One blessing of being retired from ministry is that I'm reading more books that are not directly related to that work.
When what's at stake is a commercial transaction, it makes sense for a religious freedom claim to be trumped by the commitment to treat people equally.
There is much hand-wringing about the future of theological education. Yet graduates still follow the Spirit's call into some form of ministry.
Sanctuary of the Arts was started by Jeff Cheifetz and Amy Shoemaker. Their work reminds me that we don't have experiences separate from our bodies.
Unbreakable Kimmy Schmidt is a strange combination: a relentlessly upbeat comedy about surviving abuse.
An ancient definition of God says that God is an intelligible circle whose center is everywhere and whose circumference is nowhere.
The more I read the beginning of John 15, the more I come to believe that it is about the Lord’s Supper.
If vainglory is about stealing glory from God, it is unintelligible outside the house of faith. This may explain why Rebecca DeYoung's book flows against the current of attempts to reclaim narcissism and pride.
Eric Foner resurrects the history of the Underground Railroad, its powerful place in New York City, and how it helped Harriet Beecher Stowe and others bring about the war that ended slavery.
Anne Tyler's 20th novel is, like her previous 19, about a mildly dysfunctional Baltimore family of loyal yet infuriating people who love one another, but not always helpfully.
Marie Gottschalk describes an American penal system that has all but abandoned any real attempt to rehabilitate its inmates.
When Jeanne Bishop learned of her sister's murder, she found herself saying aloud, "I don't want to hate anybody."
Why was the first Gilded Age a time of sometimes violent resistance, while ours is an age of acquiescence? Steve Fraser's answer is twofold: capitalism has changed, and so has the social imaginary that enfolds it.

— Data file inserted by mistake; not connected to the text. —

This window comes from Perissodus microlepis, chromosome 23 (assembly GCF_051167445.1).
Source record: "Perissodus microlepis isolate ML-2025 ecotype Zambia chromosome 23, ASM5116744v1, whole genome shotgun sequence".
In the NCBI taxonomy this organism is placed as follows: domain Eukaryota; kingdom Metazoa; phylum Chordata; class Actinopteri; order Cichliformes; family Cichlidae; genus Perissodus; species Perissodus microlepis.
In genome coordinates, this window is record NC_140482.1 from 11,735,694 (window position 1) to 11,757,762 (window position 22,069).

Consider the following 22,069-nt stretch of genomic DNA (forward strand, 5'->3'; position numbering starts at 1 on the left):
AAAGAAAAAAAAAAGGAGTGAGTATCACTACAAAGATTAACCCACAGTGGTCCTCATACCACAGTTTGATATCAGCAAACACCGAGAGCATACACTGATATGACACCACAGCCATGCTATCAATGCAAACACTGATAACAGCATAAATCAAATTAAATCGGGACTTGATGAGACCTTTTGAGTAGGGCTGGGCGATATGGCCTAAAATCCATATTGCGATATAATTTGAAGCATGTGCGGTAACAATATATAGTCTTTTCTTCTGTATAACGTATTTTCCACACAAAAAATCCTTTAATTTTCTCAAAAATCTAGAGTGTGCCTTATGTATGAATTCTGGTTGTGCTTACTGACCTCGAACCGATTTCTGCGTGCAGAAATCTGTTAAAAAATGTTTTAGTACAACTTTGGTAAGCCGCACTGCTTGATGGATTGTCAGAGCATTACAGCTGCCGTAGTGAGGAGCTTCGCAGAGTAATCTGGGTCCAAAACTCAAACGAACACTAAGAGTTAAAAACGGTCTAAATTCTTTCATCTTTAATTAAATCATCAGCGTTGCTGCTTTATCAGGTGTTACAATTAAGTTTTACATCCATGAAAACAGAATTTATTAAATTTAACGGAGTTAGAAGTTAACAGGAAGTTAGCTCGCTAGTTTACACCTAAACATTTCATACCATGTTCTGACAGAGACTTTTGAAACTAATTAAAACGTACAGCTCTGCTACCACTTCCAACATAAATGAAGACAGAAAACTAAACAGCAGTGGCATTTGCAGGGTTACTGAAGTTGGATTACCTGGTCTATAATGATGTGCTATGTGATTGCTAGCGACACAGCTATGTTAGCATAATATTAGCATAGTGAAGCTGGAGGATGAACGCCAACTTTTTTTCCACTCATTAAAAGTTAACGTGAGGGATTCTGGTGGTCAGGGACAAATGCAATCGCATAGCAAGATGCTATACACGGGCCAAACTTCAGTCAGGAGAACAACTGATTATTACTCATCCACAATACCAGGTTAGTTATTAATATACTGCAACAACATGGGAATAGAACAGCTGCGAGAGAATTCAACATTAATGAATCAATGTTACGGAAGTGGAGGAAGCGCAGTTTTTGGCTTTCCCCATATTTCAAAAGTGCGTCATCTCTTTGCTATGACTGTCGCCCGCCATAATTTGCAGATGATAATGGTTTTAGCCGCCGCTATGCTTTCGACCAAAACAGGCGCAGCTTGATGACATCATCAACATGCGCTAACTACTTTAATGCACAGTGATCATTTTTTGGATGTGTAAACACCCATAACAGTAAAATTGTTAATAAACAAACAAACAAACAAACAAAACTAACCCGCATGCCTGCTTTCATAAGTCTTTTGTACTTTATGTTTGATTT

I kept quiet about my faith for fear of embarrassment. Then I read Anne Lamott, and suddenly I wasn't so alone.
These days, we need a strong current of theological explication of Christian eschatology. Richard Middleton has stepped forward—and his book doesn't even mention zombies.
Just when I was feeling despondent, I was asked to review a book by Luigi Giussani. His rhetoric both bamboozled and mesmerized me.
Morton Kelsey showed me that I was under a spell that needed to be broken.
Richard Hays has said for years that he's working on something about "echoes of scripture in the Gospels." But life intervened, so he has produced this slim volume as an appetizer.
Princeton Theological Seminary can be a lonely place for an African American professor. During a difficult period, I saw Isabel Wilkerson on PBS.
I was 29, agonizing over a decision, when I came upon a little book by Robert Ochs.
I read Lauren Winner's new book with the sort of joy one feels when watching someone utterly hit their stride.
Instead of sitting down to rage at a blank page again, I grabbed a copy of Don Quixote. Three days later, the ice of time had cracked.
Study of the Armenian genocide has attracted many fine scholars, but Ronald Suny's book stands out.
When I was 13, my pastor slipped me Glenn Clark's The Soul's Sincere Desire. Within three pages, I knew I had a soul.
Karl Ove Knausgaard forced me to cancel six months of my life in order to fixate on 30 years of his.
In her 11th novel Toni Morrison returns to the foundation of most of her fiction: childhood and its traumatic effects.
The "Fall of Rome...is not a historical event; it's more akin to a theological idea." So proclaims Douglas Boin, sacking the understanding of early Christian identity that has prevailed since at least the second century.
The appeal of Abandonment to Divine Providence is its simple, lyrical repetition of a single idea: whatever happens is the will of God.